Vocable Code

Research output: Contribution to book/anthology/report/proceedingArticle in proceedingsResearchpeer-review

Vocable Code is both a work of ‘software art’ (software as artwork, not software to make an artwork) and a ‘codework’ (where the source code and critical writing operate together) produced to embody “queer code”. Collective statements and voices complete the phrase ‘Queer is…’ and together make a computational and poetic composition for two screens: on one of these, texts and voices are repeated and disrupted by mathematical chaos, together exploring the performativity of code and language; on the other, is a mix of a computer programming syntax and human language. In this sense queer code can be understood as both an object and subject of study that intervenes in the world’s ‘becoming' and how material bodies are produced via human and nonhuman practices. Through mixing the natural and computer language, this article presents a script in six parts from a performative lecture for two persons and a computer. The purpose is to exemplify the speech-like qualities of a computer program, and to explore the constant regeneration and re-running of code as a way to rethink computational logic from a posthuman position.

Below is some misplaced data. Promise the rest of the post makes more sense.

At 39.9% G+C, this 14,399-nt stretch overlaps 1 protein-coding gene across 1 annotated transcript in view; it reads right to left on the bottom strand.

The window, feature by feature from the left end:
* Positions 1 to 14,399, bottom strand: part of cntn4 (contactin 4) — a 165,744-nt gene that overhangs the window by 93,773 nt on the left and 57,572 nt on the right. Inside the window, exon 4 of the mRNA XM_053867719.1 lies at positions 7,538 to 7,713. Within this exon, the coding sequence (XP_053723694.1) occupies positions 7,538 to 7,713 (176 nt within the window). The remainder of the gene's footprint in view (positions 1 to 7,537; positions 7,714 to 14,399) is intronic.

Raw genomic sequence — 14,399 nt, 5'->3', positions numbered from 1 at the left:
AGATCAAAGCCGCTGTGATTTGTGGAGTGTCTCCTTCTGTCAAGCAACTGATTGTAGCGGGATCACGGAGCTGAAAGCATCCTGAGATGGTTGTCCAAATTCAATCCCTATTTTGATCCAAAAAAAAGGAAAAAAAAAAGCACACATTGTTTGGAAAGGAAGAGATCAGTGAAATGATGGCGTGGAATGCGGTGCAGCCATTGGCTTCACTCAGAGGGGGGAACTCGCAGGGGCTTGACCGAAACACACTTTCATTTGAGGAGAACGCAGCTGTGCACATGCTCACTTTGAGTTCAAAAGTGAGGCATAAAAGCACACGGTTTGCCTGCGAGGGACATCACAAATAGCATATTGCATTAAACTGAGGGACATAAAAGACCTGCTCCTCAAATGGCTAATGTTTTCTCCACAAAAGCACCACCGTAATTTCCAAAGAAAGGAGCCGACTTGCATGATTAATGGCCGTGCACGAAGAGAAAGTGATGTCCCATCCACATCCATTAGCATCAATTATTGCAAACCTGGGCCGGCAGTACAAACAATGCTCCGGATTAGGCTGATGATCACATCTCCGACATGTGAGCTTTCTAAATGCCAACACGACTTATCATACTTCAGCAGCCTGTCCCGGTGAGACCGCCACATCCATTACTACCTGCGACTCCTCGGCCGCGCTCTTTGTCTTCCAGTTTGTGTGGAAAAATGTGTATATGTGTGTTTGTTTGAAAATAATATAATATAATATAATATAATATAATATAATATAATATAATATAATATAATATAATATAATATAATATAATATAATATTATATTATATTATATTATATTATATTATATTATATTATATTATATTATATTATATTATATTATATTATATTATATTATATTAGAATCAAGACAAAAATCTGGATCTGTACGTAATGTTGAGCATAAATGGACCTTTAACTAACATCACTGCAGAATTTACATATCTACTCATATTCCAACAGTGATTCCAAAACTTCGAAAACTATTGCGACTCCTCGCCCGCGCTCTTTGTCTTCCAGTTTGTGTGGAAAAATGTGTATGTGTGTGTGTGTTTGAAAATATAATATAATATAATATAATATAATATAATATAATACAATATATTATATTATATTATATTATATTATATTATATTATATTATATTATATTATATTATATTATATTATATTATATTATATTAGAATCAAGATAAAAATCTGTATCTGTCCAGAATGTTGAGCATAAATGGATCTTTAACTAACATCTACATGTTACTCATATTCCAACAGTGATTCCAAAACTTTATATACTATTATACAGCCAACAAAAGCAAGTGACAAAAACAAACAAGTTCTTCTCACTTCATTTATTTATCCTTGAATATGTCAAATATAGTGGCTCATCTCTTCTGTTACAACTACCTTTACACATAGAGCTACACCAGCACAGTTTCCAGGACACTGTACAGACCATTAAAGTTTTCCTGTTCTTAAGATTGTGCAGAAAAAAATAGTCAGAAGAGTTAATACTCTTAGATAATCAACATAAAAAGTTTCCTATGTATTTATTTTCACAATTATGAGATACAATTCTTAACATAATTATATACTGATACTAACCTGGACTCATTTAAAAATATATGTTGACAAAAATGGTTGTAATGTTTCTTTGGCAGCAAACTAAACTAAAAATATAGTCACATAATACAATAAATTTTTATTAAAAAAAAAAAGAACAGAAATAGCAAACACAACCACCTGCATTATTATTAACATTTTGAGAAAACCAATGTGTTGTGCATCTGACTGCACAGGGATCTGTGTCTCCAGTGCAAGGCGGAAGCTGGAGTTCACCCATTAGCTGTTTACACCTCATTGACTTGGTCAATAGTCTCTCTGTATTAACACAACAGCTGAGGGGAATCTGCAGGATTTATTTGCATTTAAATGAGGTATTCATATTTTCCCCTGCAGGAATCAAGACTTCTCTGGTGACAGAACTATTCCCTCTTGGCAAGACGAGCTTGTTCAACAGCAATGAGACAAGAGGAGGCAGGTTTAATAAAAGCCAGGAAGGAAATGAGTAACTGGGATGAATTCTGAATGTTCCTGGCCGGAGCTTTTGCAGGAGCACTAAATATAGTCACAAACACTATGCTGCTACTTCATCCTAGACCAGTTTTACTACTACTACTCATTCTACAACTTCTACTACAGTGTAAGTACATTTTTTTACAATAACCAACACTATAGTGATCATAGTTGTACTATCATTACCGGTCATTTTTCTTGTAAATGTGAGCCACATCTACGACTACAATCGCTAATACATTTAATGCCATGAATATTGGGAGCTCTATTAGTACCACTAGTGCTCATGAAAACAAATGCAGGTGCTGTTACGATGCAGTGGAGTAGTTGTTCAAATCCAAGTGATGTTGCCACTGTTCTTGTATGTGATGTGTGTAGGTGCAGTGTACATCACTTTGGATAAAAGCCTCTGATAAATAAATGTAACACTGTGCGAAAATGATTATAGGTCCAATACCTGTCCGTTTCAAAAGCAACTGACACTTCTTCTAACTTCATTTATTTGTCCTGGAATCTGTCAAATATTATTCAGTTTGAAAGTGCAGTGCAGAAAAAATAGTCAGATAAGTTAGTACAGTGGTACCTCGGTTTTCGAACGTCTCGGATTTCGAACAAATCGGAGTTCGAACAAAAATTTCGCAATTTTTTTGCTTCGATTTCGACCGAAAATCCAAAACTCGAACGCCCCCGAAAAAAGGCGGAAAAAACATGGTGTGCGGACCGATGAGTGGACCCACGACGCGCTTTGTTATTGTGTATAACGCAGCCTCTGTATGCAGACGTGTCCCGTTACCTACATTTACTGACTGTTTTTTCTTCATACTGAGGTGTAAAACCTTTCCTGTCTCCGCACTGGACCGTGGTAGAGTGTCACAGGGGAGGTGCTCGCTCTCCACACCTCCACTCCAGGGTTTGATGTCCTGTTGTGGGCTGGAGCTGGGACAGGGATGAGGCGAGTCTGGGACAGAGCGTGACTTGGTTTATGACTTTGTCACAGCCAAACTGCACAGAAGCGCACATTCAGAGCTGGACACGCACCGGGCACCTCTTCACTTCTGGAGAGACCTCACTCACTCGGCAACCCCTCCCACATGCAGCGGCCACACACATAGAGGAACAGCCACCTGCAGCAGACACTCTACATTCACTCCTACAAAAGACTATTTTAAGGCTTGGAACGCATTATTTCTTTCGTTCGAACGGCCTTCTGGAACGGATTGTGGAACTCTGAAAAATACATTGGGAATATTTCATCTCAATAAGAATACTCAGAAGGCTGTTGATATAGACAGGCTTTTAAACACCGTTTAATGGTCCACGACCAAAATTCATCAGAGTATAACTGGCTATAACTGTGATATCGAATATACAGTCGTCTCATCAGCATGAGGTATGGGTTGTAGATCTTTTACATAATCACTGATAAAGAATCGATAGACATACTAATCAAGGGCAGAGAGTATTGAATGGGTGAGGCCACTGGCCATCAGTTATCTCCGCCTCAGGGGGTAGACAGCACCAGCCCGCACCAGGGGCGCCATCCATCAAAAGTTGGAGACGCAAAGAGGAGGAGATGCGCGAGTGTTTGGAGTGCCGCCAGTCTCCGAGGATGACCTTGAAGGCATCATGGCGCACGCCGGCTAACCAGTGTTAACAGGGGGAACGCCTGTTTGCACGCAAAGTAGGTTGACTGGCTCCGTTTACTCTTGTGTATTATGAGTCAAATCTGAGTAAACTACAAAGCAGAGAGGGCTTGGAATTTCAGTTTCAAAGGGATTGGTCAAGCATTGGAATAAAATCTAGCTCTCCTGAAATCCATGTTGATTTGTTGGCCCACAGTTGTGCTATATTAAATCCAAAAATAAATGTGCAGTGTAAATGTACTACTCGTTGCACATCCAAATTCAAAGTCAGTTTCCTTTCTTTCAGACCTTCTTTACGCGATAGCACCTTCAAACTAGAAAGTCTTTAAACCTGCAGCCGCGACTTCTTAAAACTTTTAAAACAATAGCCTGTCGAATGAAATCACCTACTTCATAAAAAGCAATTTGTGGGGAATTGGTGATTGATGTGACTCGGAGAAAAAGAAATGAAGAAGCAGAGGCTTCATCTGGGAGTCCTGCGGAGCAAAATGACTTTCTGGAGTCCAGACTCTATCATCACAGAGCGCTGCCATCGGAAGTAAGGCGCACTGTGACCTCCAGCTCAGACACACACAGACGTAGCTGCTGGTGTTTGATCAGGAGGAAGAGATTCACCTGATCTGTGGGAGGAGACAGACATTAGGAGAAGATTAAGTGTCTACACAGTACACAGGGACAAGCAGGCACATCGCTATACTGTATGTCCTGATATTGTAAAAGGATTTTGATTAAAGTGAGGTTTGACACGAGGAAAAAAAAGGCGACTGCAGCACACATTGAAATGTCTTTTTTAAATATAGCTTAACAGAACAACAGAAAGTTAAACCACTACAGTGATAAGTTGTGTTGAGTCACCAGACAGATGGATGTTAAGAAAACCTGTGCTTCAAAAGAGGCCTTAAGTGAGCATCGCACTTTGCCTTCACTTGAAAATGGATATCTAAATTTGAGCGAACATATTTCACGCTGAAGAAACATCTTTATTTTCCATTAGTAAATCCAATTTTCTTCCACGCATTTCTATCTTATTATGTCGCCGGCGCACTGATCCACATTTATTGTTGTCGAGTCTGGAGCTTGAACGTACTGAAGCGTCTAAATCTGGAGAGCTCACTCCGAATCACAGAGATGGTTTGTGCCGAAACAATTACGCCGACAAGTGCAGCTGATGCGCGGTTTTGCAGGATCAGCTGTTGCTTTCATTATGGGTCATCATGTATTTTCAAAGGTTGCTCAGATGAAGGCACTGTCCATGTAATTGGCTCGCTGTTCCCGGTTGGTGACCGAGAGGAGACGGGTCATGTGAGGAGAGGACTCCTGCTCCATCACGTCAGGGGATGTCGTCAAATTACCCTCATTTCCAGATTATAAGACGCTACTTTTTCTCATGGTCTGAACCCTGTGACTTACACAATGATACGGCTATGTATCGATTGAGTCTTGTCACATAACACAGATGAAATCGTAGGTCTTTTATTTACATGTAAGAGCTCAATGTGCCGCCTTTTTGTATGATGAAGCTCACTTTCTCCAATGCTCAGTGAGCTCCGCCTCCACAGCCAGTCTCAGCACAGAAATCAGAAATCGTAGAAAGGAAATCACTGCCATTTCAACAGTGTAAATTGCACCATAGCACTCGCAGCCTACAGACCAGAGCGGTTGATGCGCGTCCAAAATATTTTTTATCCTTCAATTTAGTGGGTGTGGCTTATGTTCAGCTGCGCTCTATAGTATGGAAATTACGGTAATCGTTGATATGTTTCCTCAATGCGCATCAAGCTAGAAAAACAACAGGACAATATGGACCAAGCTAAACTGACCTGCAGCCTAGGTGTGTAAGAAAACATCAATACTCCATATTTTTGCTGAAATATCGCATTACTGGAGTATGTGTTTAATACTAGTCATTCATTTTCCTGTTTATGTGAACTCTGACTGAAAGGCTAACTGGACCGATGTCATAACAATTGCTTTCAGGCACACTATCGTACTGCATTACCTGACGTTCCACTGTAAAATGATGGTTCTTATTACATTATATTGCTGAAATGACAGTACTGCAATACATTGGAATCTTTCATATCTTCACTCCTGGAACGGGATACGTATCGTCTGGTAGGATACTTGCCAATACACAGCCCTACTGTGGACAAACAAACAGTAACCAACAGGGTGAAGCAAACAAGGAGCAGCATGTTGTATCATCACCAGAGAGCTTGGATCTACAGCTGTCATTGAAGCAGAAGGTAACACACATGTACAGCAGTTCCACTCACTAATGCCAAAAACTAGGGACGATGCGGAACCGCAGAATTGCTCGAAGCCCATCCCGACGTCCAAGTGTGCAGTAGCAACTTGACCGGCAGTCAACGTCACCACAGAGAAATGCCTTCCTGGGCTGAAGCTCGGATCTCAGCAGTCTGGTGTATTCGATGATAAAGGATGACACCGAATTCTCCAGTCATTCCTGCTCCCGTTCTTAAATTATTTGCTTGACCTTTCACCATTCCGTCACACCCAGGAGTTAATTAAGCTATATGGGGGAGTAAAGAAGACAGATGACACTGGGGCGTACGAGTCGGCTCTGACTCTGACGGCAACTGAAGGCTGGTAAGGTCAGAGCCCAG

Original languageEnglish
Title of host publicationArtistic research will eat itself : Proceedings of the The 9th International Conference on Arctic Research
EditorsGeoff Cox, Hannah Drayson, Azadeh Fatehrad, Allister Gall, Laura Hopes
Number of pages8
PublisherSociety for Artistic Research
Publication year1 Oct 2018
Pages251-258
Publication statusPublished - 1 Oct 2018
EventArtistic Research Will Eat Itself: 9th SAR - International Conference on Artistic Research - University of Plymouth, Plymouth, United Kingdom
Duration: 11 Apr 201813 Apr 2018
Conference number: 9
http://sarconference2018.org/

Conference

ConferenceArtistic Research Will Eat Itself
Nummer9
LocationUniversity of Plymouth
LandUnited Kingdom
ByPlymouth
Periode11/04/201813/04/2018
Internetadresse

    Research areas

  • code, speech-act, software art, Programming

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